Feb 14, 2018 8:00:00 AM

Non-bank lending options

Topics: Home Loan, new zealand property, new zealand real estate, nz mortgage, mortgage stress, mortgage adviser, Home loan rates, NZ Property Market, non-bank lender, lending options 0

Choosing a mortgage involves a great deal more than simply approaching your bank for a loan. Shopping around both bank and non-bank lenders is an important part of the process which, regrettably, too many Kiwis neglect to do. It’s true that non-bank lenders haven’t always enjoyed the best reputation, but more and more home buyers are discovering just how effective this type of lending can be, particularly when banks say no.

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What is a non-bank lender?

Non-bank lending refers to securing a loan from an institution other than a bank, such as a credit union or building society. Most home buyers are able to secure finance from a bank, and with so many banks to choose from, it’s a logical first step for many.

However, for New Zealanders with a low deposit, those who are self-employed, and those with a less than ideal credit history, securing a loan from a bank can prove challenging. That’s when non-bank lending can be a viable option. In many cases, non-bank lenders will approve a loan previously declined by a bank.

Similarly, as lending restrictions have tightened, it’s become necessary for many home buyers to bypass traditional lending and look for alternative financial solutions. Non-bank lenders are not affected by LVR restrictions imposed by the Reserve Bank which means they can often provide a solution for first home buyers with a low deposit.

 

When would you use a non-bank lender?

Non-bank lenders may be an option for home buyers with bad credit history or a low deposit. They’re often a stop-gap for borrowers who have previously been declined by their bank or other lender.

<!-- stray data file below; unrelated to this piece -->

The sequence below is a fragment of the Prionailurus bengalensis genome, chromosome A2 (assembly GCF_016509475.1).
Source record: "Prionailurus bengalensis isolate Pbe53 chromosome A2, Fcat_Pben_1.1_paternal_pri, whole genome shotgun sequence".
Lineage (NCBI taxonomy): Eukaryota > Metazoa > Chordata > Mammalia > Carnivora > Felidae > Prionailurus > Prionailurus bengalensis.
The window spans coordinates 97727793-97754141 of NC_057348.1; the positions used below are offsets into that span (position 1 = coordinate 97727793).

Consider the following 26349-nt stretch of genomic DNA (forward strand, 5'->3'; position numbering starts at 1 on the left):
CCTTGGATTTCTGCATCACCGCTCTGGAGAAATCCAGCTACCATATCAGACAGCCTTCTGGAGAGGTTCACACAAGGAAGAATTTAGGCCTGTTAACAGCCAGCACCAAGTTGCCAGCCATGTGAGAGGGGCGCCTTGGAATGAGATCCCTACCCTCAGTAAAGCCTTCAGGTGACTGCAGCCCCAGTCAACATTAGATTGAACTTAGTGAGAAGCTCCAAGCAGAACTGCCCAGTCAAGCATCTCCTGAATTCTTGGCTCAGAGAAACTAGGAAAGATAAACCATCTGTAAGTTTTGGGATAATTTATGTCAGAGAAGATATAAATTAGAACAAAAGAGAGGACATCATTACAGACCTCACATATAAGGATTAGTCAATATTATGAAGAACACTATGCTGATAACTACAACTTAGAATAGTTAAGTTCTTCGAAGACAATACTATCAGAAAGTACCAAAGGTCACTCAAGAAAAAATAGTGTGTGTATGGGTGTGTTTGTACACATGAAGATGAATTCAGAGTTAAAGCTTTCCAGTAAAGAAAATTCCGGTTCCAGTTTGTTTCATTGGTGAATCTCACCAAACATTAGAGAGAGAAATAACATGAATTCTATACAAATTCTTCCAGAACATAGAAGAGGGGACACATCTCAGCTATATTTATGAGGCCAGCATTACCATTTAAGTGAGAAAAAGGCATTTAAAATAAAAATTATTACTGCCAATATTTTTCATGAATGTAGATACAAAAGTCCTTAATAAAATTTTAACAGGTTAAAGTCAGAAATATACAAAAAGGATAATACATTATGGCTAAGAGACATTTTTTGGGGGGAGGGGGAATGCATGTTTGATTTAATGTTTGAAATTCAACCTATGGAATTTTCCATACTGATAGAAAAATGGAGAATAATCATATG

In some cases, non-bank lenders may charge slightly higher interest rates than those offered by mainstream banks. But non-bank lenders have more flexibility when it comes to mortgage underwriting and can often offer products that better fit your unique situation.

 

Are there different types of non-bank lenders?

Non-bank lenders typically fall into two categories: Mortgages and short-term loans. The three big non-bank mortgage lenders in New Zealand are Resimac, Sovereign and Liberty. For short-term lending, there are a range of finance companies which are, for the most part, funded by mainstream banks.

 

What are the benefits to borrowing from a non-bank lender?

  • More options when it comes to shopping around for a mortgage.
  • Home buyers are not constrained by poor credit history, low deposit, or the inability to prove income when it comes to borrowing from a non-bank lender.
  • Non-bank lenders are not restricted by Reserve Bank LVRs.
  • The pre-approval process can be much quicker with a non-bank lender which can make all the difference when you need to move quickly on a property.
  • Non-bank lenders are specialists in lending and can often provide a solution when banks say no.

 

Get advice from your adviser

Choosing a lender is not the only decision you’ll need to make when applying for a home loan. That’s why it’s important you seek advice from an independent adviser. Contact a Mortgage Express adviser who can assist you in navigating the home buying process, and help you choose the right lender to fit your situation.

 

References:

https://propertyblogs.co.nz/2014/11/how-safe-is-it-to-borrow-from-a-non-bank-lender/

https://sorted.org.nz/guides/shopping-for-a-mortgage

https://corefinance.co.nz/news/bypassing-banks-look-lending-options/

 


Disclaimer:

While all care has been taken in the preparation of this publication, no warranty is given as to the accuracy of the information and no responsibility is taken by Mortgage Express Limited for any errors or omissions. This publication does not constitute personalised financial advice. It may not be relevant to individual circumstances. Nothing in this publication is, or should be taken as, an offer, invitation, or recommendation to buy, sell, or retain any investment in or make any deposit with any person. You should seek professional advice before taking any action in relation to the matters dealt within this publication.

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